Is The New Elvis Movie Appropriate For 12 Year Olds Evolution and the Rock Star – Michael Jackson’s Death and the Psychology of Hero Worship

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Evolution and the Rock Star – Michael Jackson’s Death and the Psychology of Hero Worship

Michael Jackson’s death is a reminder of the vitality of America’s (and the world’s) celebrity cult. The intensity of the global public reaction leads one to ask: why is society so affected by the death of a person who was known for strange behavior and questionable judgment? Evolutionary psychology provides a useful perspective.

When evolutionary psychologists observe that a behavior is widespread and common in a particular species, they first seek to find out whether such behavior is “adaptive,” that is, reproductively beneficial. Hero worship is interesting in this respect, because we find versions of it in all societies. Our earliest recorded literature, the Epic of Gilgamesh, dealt primarily with the lives of two heroes. From Odysseus to Elvis, great performers have inspired reverence. Why?

Public performance can be understood as a form of genetic signaling. This is one reason why young animals play. When puppies frolic and run around playfully, they are sending very serious messages to competitors and future mates about their genetic fitness. A puppy that is particularly large or fast at play is communicating with competitors (“you won’t want to mess with me when I grow up”) and future mates (“my genes are the best – you will have children of wonderful with me “).

Therefore, it makes sense that young people enjoy the game (they do) and be big “shows” (they are). In fact, the whole purpose of the game, from an evolutionary perspective, is precisely to “show off” our extraordinary genetic ability. As we grow older and become sexually active adults, we don’t stop playing. Instead, our game becomes deadly serious (we start calling it “work” or “art”) and many of us become even more extreme show-offs. It would be better. Our “performance” at work or in social situations is the most likely indicator of whether or not we will succeed in the reproductive market.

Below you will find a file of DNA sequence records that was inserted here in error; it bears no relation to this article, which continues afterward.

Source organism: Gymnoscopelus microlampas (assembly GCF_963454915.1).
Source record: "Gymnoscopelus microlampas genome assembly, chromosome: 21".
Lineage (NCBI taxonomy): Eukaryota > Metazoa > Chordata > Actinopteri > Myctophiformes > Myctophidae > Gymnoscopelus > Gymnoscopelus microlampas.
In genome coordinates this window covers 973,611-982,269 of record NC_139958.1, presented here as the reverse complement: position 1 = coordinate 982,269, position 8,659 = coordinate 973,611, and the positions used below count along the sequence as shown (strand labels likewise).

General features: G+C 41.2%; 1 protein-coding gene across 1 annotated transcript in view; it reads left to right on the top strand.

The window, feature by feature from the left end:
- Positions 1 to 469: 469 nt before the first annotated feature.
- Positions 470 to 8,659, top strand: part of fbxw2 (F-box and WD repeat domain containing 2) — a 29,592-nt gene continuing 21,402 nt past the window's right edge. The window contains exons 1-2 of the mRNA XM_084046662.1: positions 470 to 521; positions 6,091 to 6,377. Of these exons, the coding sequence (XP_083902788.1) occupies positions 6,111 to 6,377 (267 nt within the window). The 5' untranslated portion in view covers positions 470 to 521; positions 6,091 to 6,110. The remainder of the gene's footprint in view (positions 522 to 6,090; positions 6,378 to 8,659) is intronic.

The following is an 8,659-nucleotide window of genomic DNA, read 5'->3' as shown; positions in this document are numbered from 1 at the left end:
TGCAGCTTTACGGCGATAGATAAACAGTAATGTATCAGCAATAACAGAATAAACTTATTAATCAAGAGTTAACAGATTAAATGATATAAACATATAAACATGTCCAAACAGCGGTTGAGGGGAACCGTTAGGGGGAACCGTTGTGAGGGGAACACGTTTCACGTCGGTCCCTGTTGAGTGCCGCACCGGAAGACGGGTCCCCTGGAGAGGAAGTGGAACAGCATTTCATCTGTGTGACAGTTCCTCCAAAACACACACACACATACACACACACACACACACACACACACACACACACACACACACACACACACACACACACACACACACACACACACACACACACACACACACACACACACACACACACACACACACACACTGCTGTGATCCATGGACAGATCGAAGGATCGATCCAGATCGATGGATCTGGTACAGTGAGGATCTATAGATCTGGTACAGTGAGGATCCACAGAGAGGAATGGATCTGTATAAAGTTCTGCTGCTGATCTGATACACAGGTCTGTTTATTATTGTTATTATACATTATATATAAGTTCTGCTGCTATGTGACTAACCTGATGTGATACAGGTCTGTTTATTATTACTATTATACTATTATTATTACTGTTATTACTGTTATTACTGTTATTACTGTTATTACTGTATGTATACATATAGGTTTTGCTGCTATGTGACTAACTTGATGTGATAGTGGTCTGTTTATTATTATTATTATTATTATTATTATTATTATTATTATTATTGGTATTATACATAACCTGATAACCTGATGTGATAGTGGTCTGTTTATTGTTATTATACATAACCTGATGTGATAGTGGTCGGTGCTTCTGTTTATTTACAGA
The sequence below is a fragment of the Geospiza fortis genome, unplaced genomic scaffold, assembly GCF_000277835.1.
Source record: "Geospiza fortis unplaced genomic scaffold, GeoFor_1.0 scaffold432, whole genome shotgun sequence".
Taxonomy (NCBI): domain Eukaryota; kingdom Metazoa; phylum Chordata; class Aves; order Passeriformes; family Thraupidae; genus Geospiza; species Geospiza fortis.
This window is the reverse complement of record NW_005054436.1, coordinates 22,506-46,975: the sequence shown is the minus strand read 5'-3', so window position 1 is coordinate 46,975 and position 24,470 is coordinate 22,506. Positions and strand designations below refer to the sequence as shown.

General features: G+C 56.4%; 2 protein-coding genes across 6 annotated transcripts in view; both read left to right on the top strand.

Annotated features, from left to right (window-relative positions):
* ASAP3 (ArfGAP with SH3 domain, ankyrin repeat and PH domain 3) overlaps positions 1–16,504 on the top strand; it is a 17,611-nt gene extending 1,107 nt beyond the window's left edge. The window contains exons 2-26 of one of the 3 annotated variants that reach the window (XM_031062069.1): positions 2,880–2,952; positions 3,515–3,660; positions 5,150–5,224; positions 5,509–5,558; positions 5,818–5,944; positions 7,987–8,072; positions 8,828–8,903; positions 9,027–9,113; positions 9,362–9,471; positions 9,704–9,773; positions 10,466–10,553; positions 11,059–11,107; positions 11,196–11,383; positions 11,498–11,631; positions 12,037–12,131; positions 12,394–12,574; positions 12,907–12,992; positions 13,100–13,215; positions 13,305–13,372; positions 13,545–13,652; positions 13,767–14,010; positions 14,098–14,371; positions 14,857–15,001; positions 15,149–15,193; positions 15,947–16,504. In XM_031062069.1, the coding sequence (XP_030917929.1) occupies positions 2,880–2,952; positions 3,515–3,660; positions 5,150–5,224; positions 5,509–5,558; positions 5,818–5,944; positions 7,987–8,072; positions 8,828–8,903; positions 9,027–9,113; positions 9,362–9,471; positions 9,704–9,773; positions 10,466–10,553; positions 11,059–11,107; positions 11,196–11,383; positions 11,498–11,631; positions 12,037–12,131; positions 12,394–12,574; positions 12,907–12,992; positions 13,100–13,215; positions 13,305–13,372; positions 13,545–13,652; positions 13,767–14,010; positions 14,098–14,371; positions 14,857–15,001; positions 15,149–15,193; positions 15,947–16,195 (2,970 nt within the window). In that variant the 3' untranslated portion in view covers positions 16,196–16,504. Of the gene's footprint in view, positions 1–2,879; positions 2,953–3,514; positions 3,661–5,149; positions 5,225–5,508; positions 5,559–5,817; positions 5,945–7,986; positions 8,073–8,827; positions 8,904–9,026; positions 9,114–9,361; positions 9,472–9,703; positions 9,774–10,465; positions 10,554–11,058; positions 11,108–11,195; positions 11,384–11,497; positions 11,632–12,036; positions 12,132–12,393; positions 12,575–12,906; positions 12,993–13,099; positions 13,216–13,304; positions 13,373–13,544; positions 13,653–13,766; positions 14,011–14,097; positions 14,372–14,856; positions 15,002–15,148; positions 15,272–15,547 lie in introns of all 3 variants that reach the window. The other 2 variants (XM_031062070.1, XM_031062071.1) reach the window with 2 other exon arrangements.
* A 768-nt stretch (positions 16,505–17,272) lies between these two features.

Although there are many ways to display genetic fitness, humans seem particularly attuned to verbal, musical, or athletic performance. Our leading politicians, actors, musicians and sports stars receive overwhelming admiration. Verbal and musical displays likely evolved as a form of competitive play intended to signal intelligence. Playing the tens and dissing hip-hop contests probably have roots in human behavior that stretch back hundreds of thousands of years. As humans evolved into more intelligent creatures, the pressure of sexual selection gave a premise to intelligence-related displays.

So when music superstars perform in public, they are inserting an ancient evolutionary key into a special lock in our brains. When the switch is turned, we get an exhilarating burst of dopamine, the brain’s own version of cocaine, the ultimate feel-good drug.

The fascinating thing about public performance is that it feels good to both the performer and the audience. Again, from an evolutionary perspective, this is to be expected. The performer brain is being rewarded because evolution has provided a huge stimulus (a dopamine fix) for us to perform successfully whenever we can get away with it. Doing so maximizes our chances of attracting a desirable mate. Looking feels good. The feeling of performing in front of a large audience big.